A Protocol for Creating Images from CBVI for the Practicing Orthodontist, Part I by Daniel S. German, DDS

Quantum leaps in orthodontic diagnostic potential have occurred in the past decade. This has been primarily the result of the introduction of 3D imaging to dentistry. Digital 3D imaging has opened the window into the hard and soft structures of our patients, allowing us to:
  • pursue an analysis of "anatomic truth" as part of our diagnoses and interactive treatment planning,
  • diagnose in 4D (adding the element of serial images without the confounding issues inherent in 2D imaging, such as image distortion and altered angles of viewing and magnification),
  • create visual treatment simulations for orthodontic and orthognathic surgical movements,
  • simulate placement of temporary anchorage devices,
  • simulate placement of implants to ensure readiness to remove pre-implant orthodontic appliances,
  • simulate the prosthodontic replacement of teeth,
  • store records digitally, and
  • fabricate appliances using 3D images and models.

The focus of this article is on 3D and 4D diagnostics using cone beam volumetric imaging (CBVI), also known as cone beam computed tomography (CBCT). More to the point, this article will outline a "cookbook" that the clinical orthodontist and staff can implement to create and save the images obtained from 3D scans. Controversial issues such as when CBVI is indicated, who should read the data set, and the econometrics of 3D imaging can and should be debated in other articles.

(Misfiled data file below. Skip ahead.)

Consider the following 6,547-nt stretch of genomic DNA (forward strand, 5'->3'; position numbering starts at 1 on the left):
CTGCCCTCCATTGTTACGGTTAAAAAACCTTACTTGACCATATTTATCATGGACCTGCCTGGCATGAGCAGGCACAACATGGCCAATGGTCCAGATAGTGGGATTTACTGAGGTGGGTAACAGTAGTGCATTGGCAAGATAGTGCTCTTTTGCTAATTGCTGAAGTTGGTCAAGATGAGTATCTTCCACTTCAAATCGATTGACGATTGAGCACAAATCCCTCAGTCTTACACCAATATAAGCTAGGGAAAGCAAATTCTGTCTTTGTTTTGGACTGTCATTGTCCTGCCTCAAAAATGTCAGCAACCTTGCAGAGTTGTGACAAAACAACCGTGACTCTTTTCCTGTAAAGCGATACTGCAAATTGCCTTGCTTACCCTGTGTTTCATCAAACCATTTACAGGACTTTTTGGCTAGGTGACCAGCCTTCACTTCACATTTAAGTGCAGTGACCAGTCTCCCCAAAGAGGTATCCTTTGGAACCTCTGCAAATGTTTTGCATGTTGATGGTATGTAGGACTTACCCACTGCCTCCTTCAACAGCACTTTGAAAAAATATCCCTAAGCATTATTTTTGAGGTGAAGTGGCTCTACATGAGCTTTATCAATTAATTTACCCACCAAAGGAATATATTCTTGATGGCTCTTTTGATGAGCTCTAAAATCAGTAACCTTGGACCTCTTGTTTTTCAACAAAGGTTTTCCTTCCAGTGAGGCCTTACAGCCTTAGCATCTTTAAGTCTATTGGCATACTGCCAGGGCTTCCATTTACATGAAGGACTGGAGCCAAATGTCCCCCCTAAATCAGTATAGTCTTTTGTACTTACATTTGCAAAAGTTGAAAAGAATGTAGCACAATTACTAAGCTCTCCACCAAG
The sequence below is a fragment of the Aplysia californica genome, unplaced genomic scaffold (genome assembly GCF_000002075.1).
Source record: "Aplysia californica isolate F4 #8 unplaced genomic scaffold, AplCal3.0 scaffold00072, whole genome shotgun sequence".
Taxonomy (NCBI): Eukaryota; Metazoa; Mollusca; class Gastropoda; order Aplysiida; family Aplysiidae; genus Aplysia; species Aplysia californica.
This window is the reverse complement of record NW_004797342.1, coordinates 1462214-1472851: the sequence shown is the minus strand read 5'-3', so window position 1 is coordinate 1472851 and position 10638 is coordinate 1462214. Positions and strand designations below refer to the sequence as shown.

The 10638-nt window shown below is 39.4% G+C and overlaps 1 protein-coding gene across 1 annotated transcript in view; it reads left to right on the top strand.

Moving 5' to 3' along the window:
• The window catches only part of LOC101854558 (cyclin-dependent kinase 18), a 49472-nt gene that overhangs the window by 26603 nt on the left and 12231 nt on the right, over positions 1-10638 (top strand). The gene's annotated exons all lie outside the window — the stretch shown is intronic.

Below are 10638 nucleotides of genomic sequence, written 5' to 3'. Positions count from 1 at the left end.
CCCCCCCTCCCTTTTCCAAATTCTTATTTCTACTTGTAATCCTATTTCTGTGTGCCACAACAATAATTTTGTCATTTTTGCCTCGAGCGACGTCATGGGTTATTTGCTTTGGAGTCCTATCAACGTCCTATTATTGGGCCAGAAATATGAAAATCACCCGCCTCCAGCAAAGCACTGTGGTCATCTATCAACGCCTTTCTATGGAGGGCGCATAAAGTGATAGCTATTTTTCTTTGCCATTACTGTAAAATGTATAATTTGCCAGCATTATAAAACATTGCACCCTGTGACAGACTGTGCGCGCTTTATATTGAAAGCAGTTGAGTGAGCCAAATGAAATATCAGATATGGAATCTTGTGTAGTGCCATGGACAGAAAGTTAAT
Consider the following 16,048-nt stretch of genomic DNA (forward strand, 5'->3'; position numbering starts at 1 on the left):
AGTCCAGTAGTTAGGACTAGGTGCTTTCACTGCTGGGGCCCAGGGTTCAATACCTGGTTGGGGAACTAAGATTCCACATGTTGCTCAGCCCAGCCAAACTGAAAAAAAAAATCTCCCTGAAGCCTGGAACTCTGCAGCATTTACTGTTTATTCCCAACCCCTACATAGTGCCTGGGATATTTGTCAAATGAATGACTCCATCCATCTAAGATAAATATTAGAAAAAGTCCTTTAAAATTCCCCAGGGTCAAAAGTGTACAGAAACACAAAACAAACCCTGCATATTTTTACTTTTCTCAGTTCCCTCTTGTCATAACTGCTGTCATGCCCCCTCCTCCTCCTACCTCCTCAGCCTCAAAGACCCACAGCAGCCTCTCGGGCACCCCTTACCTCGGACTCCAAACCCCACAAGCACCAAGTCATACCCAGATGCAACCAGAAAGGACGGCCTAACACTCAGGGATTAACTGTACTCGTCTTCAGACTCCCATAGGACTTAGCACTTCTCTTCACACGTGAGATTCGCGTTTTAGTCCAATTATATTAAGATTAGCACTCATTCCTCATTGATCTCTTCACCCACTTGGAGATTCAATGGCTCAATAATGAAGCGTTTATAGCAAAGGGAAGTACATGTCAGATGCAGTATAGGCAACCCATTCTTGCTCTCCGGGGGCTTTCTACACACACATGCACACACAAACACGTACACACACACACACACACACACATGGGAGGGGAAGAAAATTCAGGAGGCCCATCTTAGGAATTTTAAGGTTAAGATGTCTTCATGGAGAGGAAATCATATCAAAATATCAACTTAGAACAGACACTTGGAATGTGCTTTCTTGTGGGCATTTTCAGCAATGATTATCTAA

The challenges of a quantum leap in our profession are manifold. Owning and maintaining the technology is an enormous expense, and drastic changes to the practice workflow are required, perhaps including an office remodel. Additionally, seasoned practitioners have not been educated on the technology or what to do with the new information. How do we use the data acquired from 3D and 4D imaging?

Let's break down the question into a more detailed set of questions: How do we view the data? Do we view the data when the patient is in the office, or after hours? Which images do we build for each patient? Which images do we save in the patient chart for future viewing? Which images do we share with the patient's other practitioners? How long do we have to wait for the profession to move toward a standardized protocol, or group of acceptable protocols for these?

The answer to the question of how long it will take our profession to develop the protocols and accepted methods of analyses is becoming clear: a long time. One needs only to reflect back on the last substantial improvement in diagnostics, the lateral cephalogram. B. Holly Broadbent published his classic article describing the use of the cephalometric radiograph in 1931.1 However, regular use and development of cephalometric analyses were not put into practice until the 1950s. CBVI was introduced to dentistry in 1998,2,3 and remarkably, for 12 years there was not a proposed method of analysis or sample montage of images that could be created with 3D imaging. Taking into consideration the length of time required for our specialty to adopt new technology, I felt the need and desire to accelerate the process. Hence, I published a template for use with CBVI in the April 2010 Journal of Clinical Orthodontics.